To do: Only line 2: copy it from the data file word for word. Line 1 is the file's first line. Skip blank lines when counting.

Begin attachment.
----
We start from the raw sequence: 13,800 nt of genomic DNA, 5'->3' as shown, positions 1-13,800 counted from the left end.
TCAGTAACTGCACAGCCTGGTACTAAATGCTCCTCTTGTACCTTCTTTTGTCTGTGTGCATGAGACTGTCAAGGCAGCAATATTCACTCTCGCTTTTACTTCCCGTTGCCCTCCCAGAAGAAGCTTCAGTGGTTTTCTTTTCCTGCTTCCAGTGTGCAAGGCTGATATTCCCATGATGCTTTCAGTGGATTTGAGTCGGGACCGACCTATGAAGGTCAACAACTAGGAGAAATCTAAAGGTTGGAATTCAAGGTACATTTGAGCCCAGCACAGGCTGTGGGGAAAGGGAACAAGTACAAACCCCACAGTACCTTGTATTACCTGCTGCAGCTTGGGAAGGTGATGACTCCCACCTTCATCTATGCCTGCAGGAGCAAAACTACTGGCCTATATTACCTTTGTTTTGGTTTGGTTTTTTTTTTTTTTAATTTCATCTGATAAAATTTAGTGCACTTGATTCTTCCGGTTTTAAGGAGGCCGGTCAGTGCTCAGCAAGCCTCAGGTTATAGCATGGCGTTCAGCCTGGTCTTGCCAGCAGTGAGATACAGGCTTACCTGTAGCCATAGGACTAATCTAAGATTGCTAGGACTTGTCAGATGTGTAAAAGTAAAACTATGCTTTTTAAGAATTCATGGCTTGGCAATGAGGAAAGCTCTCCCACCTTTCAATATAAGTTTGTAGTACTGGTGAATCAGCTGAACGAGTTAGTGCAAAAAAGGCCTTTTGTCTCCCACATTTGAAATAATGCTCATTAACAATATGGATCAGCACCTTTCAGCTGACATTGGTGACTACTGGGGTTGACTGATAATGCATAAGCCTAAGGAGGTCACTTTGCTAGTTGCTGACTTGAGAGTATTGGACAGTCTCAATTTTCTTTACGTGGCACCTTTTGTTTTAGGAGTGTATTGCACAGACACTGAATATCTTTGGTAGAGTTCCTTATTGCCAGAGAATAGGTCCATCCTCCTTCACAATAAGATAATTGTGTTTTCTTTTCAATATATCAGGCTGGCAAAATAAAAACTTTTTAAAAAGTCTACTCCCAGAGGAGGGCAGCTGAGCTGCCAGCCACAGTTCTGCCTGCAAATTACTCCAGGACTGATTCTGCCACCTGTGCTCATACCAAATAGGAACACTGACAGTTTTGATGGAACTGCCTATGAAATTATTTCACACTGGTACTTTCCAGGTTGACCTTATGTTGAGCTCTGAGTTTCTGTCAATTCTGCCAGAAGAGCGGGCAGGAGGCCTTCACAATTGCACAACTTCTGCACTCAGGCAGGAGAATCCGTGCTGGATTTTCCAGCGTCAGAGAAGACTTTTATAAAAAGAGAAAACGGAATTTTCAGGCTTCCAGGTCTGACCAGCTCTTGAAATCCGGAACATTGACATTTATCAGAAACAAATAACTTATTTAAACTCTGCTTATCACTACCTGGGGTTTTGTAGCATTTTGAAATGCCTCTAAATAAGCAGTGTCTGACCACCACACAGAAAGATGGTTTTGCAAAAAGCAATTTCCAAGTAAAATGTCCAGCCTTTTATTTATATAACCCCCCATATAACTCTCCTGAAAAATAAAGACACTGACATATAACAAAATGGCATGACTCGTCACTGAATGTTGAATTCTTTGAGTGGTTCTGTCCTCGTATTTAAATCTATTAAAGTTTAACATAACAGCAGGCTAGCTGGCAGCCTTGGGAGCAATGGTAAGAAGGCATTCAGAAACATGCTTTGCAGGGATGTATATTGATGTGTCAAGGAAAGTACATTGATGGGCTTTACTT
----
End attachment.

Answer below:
TCAGTAACTGCACAGCCTGGTACTAAATGCTCCTCTTGTACCTTCTTTTGTCTGTGTGCATGAGACTGTCAAGGCAGCAATATTCACTCTCGCTTTTACTTCCCGTTGCCCTCCCAGAAGAAGCTTCAGTGGTTTTCTTTTCCTGCTTCCAGTGTGCAAGGCTGATATTCCCATGATGCTTTCAGTGGATTTGAGTCGGGACCGACCTATGAAGGTCAACAACTAGGAGAAATCTAAAGGTTGGAATTCAAGGTACATTTGAGCCCAGCACAGGCTGTGGGGAAAGGGAACAAGTACAAACCCCACAGTACCTTGTATTACCTGCTGCAGCTTGGGAAGGTGATGACTCCCACCTTCATCTATGCCTGCAGGAGCAAAACTACTGGCCTATATTACCTTTGTTTTGGTTTGGTTTTTTTTTTTTTTAATTTCATCTGATAAAATTTAGTGCACTTGATTCTTCCGGTTTTAAGGAGGCCGGTCAGTGCTCAGCAAGCCTCAGGTTATAGCATGGCGTTCAGCCTGGTCTTGCCAGCAGTGAGATACAGGCTTACCTGTAGCCATAGGACTAATCTAAGATTGCTAGGACTTGTCAGATGTGTAAAAGTAAAACTATGCTTTTTAAGAATTCATGGCTTGGCAATGAGGAAAGCTCTCCCACCTTTCAATATAAGTTTGTAGTACTGGTGAATCAGCTGAACGAGTTAGTGCAAAAAAGGCCTTTTGTCTCCCACATTTGAAATAATGCTCATTAACAATATGGATCAGCACCTTTCAGCTGACATTGGTGACTACTGGGGTTGACTGATAATGCATAAGCCTAAGGAGGTCACTTTGCTAGTTGCTGACTTGAGAGTATTGGACAGTCTCAATTTTCTTTACGTGGCACCTTTTGTTTTAGGAGTGTATTGCACAGACACTGAATATCTTTGGTAGAGTTCCTTATTGCCAGAGAATAGGTCCATCCTCCTTCACAATAAGATAATTGTGTTTTCTTTTCAATATATCAGGCTGGCAAAATAAAAACTTTTTAAAAAGTCTACTCCCAGAGGAGGGCAGCTGAGCTGCCAGCCACAGTTCTGCCTGCAAATTACTCCAGGACTGATTCTGCCACCTGTGCTCATACCAAATAGGAACACTGACAGTTTTGATGGAACTGCCTATGAAATTATTTCACACTGGTACTTTCCAGGTTGACCTTATGTTGAGCTCTGAGTTTCTGTCAATTCTGCCAGAAGAGCGGGCAGGAGGCCTTCACAATTGCACAACTTCTGCACTCAGGCAGGAGAATCCGTGCTGGATTTTCCAGCGTCAGAGAAGACTTTTATAAAAAGAGAAAACGGAATTTTCAGGCTTCCAGGTCTGACCAGCTCTTGAAATCCGGAACATTGACATTTATCAGAAACAAATAACTTATTTAAACTCTGCTTATCACTACCTGGGGTTTTGTAGCATTTTGAAATGCCTCTAAATAAGCAGTGTCTGACCACCACACAGAAAGATGGTTTTGCAAAAAGCAATTTCCAAGTAAAATGTCCAGCCTTTTATTTATATAACCCCCCATATAACTCTCCTGAAAAATAAAGACACTGACATATAACAAAATGGCATGACTCGTCACTGAATGTTGAATTCTTTGAGTGGTTCTGTCCTCGTATTTAAATCTATTAAAGTTTAACATAACAGCAGGCTAGCTGGCAGCCTTGGGAGCAATGGTAAGAAGGCATTCAGAAACATGCTTTGCAGGGATGTATATTGATGTGTCAAGGAAAGTACATTGATGGGCTTTACTT